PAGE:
Mikhail Khazanov, the architect:
I have always treated Sir Norman Foster with respect for his contribution in profession, for innovations in architecture, for honored regalia.
Actually it is fine that the best architects come to Moscow, there is a hope that there will appear outstanding, super-technological, super-modern objects.
The history of the Central House of Artist and the Tretyakov Gallery might be lacked the full information, and so maestro and his partners-architects did not completely realized the particular historical, cultural and law contexts.
Most likely they all got in wrongly with the object, they did not have the detailed information about all those many years of its hard history.
The Central House of Artists is the theme so familiar to all Moscow architects, artists, sculptors, art historians.
Not so long ago there was a contest on reconstruction of the building and development of the adjacent territories, and there were the winners. By all the open and silent rules of international architectural society they did not have to cross out the contest project at once, chosen by the reputable professional jury, even if it was not relevant anymore, not rational and not profitable. I’m not sure about the procedure in such situation – it is an issue for a professional discussion, but if results of the architectural contest, held according to all the established rules, are suddenly canceled without any explanations, it will be understood as a challenge not only to architectural corporate ethics but also to urban cultural life.
Seemingly this is an odd story, it has some hastiness, emotionality, some impulsiveness. Well, they did not have to “demonize” the situation at all, because hardly such an active object of aggressive-nonlinear architecture will soon be really constructed by the Kremlin. Though, the story with the Gazprom’s skyscraper in St. Petersburg also was firstly considered as something not that serious…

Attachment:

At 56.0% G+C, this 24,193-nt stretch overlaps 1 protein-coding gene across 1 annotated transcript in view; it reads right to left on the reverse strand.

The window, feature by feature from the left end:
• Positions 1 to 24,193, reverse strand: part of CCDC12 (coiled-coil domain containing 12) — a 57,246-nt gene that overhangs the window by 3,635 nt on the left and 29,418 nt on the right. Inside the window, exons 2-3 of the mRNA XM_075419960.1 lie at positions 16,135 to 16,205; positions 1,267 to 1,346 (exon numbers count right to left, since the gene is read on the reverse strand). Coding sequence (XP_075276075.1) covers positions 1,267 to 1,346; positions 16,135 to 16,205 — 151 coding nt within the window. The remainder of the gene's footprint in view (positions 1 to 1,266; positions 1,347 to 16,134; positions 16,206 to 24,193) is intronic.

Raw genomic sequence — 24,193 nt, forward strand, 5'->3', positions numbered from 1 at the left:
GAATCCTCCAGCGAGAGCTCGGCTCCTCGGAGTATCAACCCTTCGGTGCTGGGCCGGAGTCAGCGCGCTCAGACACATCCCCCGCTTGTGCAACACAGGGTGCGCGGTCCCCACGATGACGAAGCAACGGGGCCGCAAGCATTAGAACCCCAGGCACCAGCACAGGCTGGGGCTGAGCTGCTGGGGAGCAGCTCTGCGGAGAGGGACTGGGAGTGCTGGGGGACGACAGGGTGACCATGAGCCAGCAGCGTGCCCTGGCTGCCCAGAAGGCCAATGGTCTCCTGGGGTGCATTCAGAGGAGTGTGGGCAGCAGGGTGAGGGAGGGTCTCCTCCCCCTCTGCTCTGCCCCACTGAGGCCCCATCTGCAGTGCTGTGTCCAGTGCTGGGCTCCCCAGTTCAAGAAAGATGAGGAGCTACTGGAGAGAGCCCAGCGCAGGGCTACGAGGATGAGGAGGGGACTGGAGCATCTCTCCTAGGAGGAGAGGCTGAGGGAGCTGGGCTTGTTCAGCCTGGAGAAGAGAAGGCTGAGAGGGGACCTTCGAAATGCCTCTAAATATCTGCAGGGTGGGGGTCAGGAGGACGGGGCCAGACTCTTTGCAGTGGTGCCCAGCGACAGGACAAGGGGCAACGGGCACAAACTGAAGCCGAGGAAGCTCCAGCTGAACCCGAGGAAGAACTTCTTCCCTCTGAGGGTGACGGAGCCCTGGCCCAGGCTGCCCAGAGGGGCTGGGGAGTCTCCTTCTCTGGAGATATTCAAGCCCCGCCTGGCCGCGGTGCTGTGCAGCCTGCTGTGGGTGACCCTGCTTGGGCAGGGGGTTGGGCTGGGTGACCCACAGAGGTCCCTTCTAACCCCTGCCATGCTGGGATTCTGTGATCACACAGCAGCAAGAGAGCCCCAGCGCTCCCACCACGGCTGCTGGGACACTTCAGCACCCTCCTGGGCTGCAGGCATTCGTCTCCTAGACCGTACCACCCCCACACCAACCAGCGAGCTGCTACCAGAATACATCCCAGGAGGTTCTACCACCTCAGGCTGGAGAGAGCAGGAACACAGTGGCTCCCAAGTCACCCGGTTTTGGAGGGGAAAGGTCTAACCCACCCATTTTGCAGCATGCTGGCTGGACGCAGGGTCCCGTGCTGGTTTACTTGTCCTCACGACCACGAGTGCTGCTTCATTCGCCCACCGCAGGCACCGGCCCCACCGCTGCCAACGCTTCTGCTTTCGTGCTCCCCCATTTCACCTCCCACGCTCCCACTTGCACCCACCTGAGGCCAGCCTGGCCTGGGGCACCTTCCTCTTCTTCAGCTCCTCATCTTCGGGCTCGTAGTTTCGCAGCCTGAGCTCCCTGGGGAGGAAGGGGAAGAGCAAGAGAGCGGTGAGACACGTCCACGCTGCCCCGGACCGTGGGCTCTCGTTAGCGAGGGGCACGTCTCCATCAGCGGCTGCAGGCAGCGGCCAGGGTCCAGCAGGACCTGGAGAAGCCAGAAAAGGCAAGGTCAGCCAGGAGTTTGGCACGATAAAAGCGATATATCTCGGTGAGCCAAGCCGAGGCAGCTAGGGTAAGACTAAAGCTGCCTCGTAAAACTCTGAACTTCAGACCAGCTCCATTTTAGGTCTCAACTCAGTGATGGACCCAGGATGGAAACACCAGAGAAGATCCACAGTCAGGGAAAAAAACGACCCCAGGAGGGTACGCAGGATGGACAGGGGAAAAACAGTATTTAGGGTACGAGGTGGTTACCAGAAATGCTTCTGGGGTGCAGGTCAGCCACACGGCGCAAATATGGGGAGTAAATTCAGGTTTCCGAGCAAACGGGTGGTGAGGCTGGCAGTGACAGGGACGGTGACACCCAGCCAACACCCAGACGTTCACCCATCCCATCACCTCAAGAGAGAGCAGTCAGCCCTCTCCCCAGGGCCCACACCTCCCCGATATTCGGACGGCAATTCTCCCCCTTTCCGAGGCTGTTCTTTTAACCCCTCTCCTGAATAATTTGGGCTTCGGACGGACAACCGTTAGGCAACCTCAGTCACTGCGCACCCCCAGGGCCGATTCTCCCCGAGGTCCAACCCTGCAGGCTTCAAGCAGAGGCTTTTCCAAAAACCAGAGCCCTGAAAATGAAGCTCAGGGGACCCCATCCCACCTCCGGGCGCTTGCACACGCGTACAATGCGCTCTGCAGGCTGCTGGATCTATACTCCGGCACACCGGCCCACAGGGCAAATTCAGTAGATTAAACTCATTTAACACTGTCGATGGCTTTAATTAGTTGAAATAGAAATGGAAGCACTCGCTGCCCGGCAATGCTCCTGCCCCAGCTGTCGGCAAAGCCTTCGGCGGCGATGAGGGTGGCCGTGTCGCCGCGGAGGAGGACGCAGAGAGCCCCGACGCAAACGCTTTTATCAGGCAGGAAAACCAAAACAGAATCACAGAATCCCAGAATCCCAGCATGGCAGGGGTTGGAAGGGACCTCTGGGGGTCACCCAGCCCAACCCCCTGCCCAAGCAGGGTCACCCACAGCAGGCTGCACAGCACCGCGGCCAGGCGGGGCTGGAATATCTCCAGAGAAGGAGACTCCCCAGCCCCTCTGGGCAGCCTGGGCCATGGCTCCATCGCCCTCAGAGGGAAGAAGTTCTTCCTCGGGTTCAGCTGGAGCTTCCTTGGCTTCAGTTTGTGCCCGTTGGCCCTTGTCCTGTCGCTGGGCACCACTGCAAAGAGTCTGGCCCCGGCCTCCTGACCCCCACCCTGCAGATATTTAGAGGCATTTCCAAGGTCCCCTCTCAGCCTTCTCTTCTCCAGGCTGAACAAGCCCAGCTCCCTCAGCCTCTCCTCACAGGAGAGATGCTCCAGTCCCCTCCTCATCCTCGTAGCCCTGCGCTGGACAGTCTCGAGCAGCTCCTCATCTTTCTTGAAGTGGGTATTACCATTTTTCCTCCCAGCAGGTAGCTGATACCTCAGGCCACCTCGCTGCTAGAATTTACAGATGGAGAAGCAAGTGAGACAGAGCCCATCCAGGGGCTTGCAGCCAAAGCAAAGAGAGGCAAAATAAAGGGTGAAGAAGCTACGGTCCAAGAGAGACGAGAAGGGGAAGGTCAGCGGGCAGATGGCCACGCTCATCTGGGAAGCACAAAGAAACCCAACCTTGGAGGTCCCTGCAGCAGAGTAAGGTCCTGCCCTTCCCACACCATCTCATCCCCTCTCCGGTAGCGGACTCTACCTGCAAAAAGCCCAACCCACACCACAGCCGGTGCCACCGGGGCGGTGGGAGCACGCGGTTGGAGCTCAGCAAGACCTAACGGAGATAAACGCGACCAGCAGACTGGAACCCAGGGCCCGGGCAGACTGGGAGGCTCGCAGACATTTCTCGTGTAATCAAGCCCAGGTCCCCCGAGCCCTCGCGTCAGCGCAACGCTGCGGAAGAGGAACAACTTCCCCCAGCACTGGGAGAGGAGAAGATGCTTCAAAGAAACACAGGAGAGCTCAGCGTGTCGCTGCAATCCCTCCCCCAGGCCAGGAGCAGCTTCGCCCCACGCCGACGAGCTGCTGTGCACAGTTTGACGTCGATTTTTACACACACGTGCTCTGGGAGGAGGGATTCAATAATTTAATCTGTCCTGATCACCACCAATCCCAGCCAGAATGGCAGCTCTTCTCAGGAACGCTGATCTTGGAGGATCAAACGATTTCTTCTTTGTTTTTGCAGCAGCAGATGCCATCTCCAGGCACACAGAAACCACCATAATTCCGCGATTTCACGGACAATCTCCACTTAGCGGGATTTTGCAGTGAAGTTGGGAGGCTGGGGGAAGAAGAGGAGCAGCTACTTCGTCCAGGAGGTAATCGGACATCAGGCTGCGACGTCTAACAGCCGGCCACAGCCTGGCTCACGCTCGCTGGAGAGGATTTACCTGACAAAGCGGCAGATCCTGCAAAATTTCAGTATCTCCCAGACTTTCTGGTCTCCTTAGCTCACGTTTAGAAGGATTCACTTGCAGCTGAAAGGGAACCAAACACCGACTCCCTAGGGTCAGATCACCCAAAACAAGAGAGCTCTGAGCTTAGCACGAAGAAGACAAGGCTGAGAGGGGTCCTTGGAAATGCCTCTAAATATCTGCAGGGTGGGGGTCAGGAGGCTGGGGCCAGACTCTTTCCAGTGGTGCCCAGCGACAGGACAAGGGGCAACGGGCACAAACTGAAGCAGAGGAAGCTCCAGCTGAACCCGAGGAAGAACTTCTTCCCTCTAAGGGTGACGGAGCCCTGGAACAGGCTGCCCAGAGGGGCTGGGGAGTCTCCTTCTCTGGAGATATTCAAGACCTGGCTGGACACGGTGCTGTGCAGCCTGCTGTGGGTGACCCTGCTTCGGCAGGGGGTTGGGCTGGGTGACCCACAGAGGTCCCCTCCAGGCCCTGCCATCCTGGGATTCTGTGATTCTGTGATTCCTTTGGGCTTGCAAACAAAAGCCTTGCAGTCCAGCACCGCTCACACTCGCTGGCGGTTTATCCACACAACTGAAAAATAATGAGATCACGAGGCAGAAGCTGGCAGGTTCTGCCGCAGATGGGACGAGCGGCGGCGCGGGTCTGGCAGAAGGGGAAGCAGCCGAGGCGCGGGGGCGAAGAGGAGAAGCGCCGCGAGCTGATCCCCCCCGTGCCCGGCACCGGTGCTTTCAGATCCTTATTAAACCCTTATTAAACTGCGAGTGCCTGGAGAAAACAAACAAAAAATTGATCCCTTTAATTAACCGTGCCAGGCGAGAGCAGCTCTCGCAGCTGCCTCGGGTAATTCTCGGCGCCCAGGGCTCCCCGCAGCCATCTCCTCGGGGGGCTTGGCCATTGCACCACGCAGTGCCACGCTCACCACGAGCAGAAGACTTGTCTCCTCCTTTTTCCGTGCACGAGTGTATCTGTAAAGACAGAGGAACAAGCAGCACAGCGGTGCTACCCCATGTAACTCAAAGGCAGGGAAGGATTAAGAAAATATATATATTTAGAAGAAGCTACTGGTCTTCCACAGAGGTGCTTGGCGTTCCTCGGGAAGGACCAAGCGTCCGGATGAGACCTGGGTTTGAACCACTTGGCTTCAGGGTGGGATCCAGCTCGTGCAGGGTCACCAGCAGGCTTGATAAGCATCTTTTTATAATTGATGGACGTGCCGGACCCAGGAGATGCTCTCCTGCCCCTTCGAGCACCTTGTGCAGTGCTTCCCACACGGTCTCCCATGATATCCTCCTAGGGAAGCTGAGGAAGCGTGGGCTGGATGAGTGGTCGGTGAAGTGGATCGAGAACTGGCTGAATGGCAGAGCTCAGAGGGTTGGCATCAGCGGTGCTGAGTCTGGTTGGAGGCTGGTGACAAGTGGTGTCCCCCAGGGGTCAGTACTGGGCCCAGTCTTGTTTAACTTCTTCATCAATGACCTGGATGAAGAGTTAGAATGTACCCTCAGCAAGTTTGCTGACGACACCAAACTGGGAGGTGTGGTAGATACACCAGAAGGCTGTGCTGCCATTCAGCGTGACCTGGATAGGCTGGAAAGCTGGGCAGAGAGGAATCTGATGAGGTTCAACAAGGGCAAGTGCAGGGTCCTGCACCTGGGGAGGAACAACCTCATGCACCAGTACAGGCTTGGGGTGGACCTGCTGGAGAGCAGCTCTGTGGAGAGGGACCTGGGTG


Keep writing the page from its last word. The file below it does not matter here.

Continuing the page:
And in our environment there is a risk to discredit, by a single and quite occasional urban planning replica of the whole “new wave”, the entire architectural mainstream, particularly in sovereign and conservative Moscow, where all got tired from everlasting historical reminiscences, but at the same time they can hardly think of anything greater than decorative boxes and chests.
I believe Moscow is worth to have new grand and challenging architectural events of international scale, everything depends on how precise, intelligent and correct new urban sights will be, but not destructive for history of the formed urban environment.
Definitely, the situation is not ordinary. Well, in architecture not so often radical avant-garde and radical derriere-garde change places.
And I am still sure there must be professional architectural contests for significant urban objects of the capital, they must be open, and juries must have the best of world-known architects, architects-theorists, and architectural critics.